The downturn could come in 2020, with implications for both the US presidential election and Brexit processby George Magnus / March 12, 2018 / Leave a comment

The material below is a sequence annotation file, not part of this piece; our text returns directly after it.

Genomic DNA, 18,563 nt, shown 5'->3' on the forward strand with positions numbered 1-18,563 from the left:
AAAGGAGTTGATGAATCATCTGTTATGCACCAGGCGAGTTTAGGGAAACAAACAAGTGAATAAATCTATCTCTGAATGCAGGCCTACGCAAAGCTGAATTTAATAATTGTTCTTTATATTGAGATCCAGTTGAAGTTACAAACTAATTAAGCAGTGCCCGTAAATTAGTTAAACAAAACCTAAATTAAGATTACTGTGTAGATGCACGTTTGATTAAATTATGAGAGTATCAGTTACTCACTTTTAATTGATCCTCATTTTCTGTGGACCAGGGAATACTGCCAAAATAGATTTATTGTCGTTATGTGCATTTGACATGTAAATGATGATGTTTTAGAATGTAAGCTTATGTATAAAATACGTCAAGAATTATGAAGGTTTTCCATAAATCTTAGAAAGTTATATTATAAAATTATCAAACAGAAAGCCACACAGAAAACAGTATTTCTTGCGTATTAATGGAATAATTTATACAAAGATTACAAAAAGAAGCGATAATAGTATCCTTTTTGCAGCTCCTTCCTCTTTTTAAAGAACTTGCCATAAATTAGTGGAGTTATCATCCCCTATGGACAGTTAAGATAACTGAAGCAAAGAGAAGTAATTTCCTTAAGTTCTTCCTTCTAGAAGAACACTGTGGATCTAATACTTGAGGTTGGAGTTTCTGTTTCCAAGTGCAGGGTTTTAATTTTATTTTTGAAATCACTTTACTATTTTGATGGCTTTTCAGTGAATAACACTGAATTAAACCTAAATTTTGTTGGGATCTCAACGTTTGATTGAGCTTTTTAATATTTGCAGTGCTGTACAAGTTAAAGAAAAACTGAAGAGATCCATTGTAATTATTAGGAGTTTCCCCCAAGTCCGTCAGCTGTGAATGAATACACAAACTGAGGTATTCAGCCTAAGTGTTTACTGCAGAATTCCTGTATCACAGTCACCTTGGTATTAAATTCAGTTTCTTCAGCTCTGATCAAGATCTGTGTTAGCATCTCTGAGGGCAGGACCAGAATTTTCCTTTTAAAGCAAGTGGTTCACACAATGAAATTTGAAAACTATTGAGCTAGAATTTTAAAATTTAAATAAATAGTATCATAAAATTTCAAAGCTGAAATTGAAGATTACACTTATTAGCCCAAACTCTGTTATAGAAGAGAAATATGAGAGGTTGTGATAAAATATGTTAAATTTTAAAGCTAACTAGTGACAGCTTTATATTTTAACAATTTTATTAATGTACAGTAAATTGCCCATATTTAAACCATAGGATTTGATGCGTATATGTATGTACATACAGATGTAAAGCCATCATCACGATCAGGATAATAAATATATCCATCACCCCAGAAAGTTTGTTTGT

Photo: Fiona Hanson/PA Archive/PA Images It’s not for nothing that economics is known as the dismal science. We are being urged to celebrate synchronised global economic growth again—but it’s not too soon to start thinking about the next recession. Let’s start with the good news. If the United States expansion keeps going until July 2019, and it will, it will be 121 months old and America’s longest expansion since records began in 1854. The UK’s longest expansion was from the 1991 recession to the 2008 peak, and so we would have to keep ours going for a good few years yet to break that record. Yet, at nine years this summer, it is quite mature compared with most cycles. Down under in the lucky country, Australia, there hasn’t been a recession for 26 years. On official data, China has never had one in modern times, though it almost certainly came close in both 2008 and again in 2015. The counterpoint to long expansions, though, is that they do always end, and the fingerprints of central banks and governments are usually found at the scene. For what it’s worth, I think this long-in-the-tooth expansion will keep going through 2019 but there’s a good chance that the next global contraction will occur in 2020. This would be just in time for the US presidential election and most likely hit the UK as we are in the process of leaving the European Union. The main place to look is the US, where it appears that the Federal Reserve is going to drive a four-by-four kind of monetary policy. Four rate rises this year, and four in 2019, pushing the policy rate up 2 percentage points to about 3.25-3.5 per cent. The likelihood of this happening has been strengthened by the first remarks of new Fed Chair Jerome Powell to Congress, and a recent speech by a highly respected and normally dovish Governor, Lael Brainard. Both opined that some of the economic headwinds the US has faced in recent years have turned into tailwinds, and that the Fed would therefore have to be more vigilant. The argument runs as follows. Synchronised growth is pulling forward expectations of monetary policy shifts in the US and elsewhere. The US dollar, which rose in trade weighted terms by 25 per cent between 2014-2016, has fallen by 8 per cent in the last year. This adds to US growth and to pressure to offset its impact monetarily. Unemployment is likely to carry on falling to about 3.5 per cent, gradually pushing wage and salary increases higher. Rising oil prices have also helped the US oil industry, business investment has been on a roll, and the Trump/Congressional tax cuts will boost the economy by 0.8 per cent in 2018, and 1.3 per cent in 2019, while pushing the Federal budget deficit up to over 5.5 per cent of GDP. “Long expansions always end—and the fingerprints of central banks and governments are usually found at the scene” Because a bigger fiscal deficit means lower national savings, the US trade and current account deficits will rise. Trump’s trade measures will make no difference whatsoever except to make allies and adversaries cross. So, by late 2019 or 2020, the policy environment will have been transformed. Interest rates will have risen further than markets expect, the budgetary impulse in 2020 will suddenly go into reverse, and market valuations will almost certainly be lower. These developments are quite likely to bring the expansion to a close. The recession will hopefully not be deep or protracted, unless we should become aware of deeper problems in the financial industry, or other factors intervene. But it will undermine and drag down global growth. I am assuming that however Trump, China and the EU choose to play out their trade spats, world trade will weaken for it, but won’t go into free-fall. Emerging markets (EM) are in the cross-hairs too. EM have been bingeing on debt since 2008, with the outstanding level rising from less than 150 to more than 210 per cent of combined GDP. The surge has been mostly in China, but also in other large economies with fragile external positions, such as Turkey and Brazil. Until now, low US dollar interest rates and now a falling US dollar have made financial conditions and returns attractive. But over the next 12-18 months, we should expect US bond yields to rise further, and in time the US dollar to follow. If US growth and demand for imports then softens, by 2020, EM will be hit on three fronts. If China continues to clamp down on credit growth and the economy slows a bit more, commodity prices could fall away even sooner, adding a fourth problem. So far, the Chinese authorities seem keen to drive the economy with more brake than accelerator. Economists will be watching for any signs that the government may end up over-tightening policy, or equally mistakenly, easing up prematurely in its addiction to unsustainable growth. Brexit Britain should be keeping an eagle eye on these developments in the US and beyond. By 2020, if the government’s plans are on schedule, we might be in an extended transition phase (the “kicking-the-can” option), or we could already have left the EU in a hard Brexit, or be in a short transition before one. The latter two possibilities would make for a nasty confidence- and demand-sapping cocktail to add to an already more adverse external environment. The end of the UK expansion would then be happening at a critical junction in the electoral cycle here too.